It is sobering to contrast this vigour with the anaemic cultural diplomacy of the US. Triumphalism after the Cold War led to a rollback of America’s overseas cultural apparatus, culminating in the dismantling, in 1999, of the US Information Agency (USIA), once the recipient of $1.4bn in annual funding. After 9/11, as the US focused on the Muslim and the Arab world, public diplomacy, dispersed across a range of government agencies, was rudderless. Today, the state department’s bureau of Educational and Cultural Affairs (ECA), which among other responsibilities oversees arts and cultural exchanges, is again building new initiatives. But its modest 2010 budget of $11.5m for cultural exchanges (about 2% of the bureau’s total budget) is deployed mostly outside the visual arts, favouring people-to-people exchange over institutional initiatives, such as travelling exhibitions. It’s worth noting that the ECA’s entire arts and cultural exchange budget is roughly in line with German public expenditure on the Enlightenment exhibition.
In short, although US museums conduct exchanges with China, when it comes to financing major undertakings, they are not evenly matched with their state-backed Asian or European counterparts. The US follows the same approach to cultural exchange as it practises in the wider arts policy arena. It outsources much of the work to private institutions and public-private partnerships, assuming that private funders will pick up the tab. Many European countries are now eyeing a similar approach. The trouble is that private foundations are loath to support international programs.
In a 2010 report, Promoting Public and Private Reinvestment in Cultural Exchange Based Diplomacy, the Robert Sterling Clark Foundation found total direct US foundation investment in cultural exchanges dropping steadily in 2003-08, to $20.7m annually. The amount is 0.64% of cultural grantmaking and a paltry 0.05% of total US foundation giving.
Starting a conversation
Will investments in the National Museum and the Enlightenment exhibition pay off for China and Germany? The question begs larger questions still. Can museums shape social attitudes? Does culture have a meaningful role in statecraft? Should art institutions act in the service of governments?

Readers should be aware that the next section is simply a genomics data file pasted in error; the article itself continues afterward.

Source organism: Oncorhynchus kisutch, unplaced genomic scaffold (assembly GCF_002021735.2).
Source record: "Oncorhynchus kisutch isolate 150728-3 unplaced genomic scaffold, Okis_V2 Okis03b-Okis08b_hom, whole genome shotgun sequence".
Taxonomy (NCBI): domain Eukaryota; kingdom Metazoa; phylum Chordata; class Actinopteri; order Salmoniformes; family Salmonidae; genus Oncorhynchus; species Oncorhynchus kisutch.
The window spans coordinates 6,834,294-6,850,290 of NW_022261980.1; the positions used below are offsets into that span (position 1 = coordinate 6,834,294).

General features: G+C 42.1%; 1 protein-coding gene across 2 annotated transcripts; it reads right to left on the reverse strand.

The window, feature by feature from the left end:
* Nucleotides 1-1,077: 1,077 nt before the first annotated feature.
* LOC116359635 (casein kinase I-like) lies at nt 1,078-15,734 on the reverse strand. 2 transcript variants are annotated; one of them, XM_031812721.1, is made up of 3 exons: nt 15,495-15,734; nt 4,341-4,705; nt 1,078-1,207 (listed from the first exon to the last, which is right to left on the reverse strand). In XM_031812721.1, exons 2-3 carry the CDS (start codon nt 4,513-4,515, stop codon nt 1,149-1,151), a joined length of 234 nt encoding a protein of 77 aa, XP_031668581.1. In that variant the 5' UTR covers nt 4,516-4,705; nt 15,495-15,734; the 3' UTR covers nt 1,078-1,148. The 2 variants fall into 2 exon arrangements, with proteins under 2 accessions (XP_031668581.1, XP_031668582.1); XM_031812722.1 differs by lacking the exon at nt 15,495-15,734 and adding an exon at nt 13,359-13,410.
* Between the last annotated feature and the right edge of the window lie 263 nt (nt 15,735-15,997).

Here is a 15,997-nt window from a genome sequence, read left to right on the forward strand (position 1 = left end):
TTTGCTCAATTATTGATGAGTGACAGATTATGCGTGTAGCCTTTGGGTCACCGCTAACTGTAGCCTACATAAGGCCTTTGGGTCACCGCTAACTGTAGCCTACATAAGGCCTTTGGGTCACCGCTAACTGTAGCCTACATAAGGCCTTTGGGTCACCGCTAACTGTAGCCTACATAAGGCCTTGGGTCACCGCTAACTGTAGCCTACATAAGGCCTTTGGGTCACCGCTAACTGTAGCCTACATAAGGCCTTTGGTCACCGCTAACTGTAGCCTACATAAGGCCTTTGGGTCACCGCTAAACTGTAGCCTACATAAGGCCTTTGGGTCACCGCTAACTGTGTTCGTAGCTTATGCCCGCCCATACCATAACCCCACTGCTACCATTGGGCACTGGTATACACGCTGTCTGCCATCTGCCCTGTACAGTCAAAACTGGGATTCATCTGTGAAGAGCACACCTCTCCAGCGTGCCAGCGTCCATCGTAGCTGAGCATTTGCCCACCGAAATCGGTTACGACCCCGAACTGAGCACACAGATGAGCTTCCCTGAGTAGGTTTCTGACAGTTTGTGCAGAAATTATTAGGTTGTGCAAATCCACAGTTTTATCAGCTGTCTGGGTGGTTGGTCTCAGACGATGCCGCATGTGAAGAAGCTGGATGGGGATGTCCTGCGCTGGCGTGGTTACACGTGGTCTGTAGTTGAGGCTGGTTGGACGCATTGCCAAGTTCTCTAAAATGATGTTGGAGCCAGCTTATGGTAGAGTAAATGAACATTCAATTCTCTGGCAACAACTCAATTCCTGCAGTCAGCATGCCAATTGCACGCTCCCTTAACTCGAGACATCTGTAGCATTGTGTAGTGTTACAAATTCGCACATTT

The crudest metric of success, attendance, certainly won’t be a problem. The new building comfortably holds 50,000 people. “Half a million visits is not a lot for us” in the course of a year, remarked the curator Chen Yu. But for sceptics—and there are many—doubts loom over the enterprise.
Cultural collaborations are fraught with complexity. The Chinese are tough and unsentimental negotiators. Western executives privately grumble about sudden changes in direction. For their part, some Chinese were surprised to find that, as one put it, “co-ordination was a challenge for the German colleagues.”
Cultural diplomacy’s impact is even harder to gauge. Despite China’s expenditures on culture and openness, the nation’s popularity seems to decline with every uptick in its economic might. China has nothing like the global appeal of American popular culture. And no amount of soft power can offset the hard realities of global finance and human rights. Just as the National Museum prepared to open, local authorities, wary of unrest in the Middle East, tightened the reins on public assembly and the press.
Perhaps the greatest hope for the Enlightenment exhibition is that it will spark a conversation among artists, scholars, and professionals about the course of China’s ascent on the world stage. “The museum can be a source of new ideas,” said Schütz. “People in China are extremely interested in absorbing new ways of thinking.” The stakes could not be more profound: Can the country’s potential find expression in humane and sustainable achievements? Will China’s leaders base decision-making on what the German social philosopher Jürgen Habermas called “rational, critical, and genuinely open discussion of public issues”? Having embraced a culture of unchecked materialism, will Chinese citizens rediscover intangible sources of value and meaning?
“I don’t think the Enlightenment is over; I think every period needs some Enlightenment in art and form,” said Chen Ping, the Ministry official. “China needs it. America needs it. Even in Europe, they need the Enlightenment today.”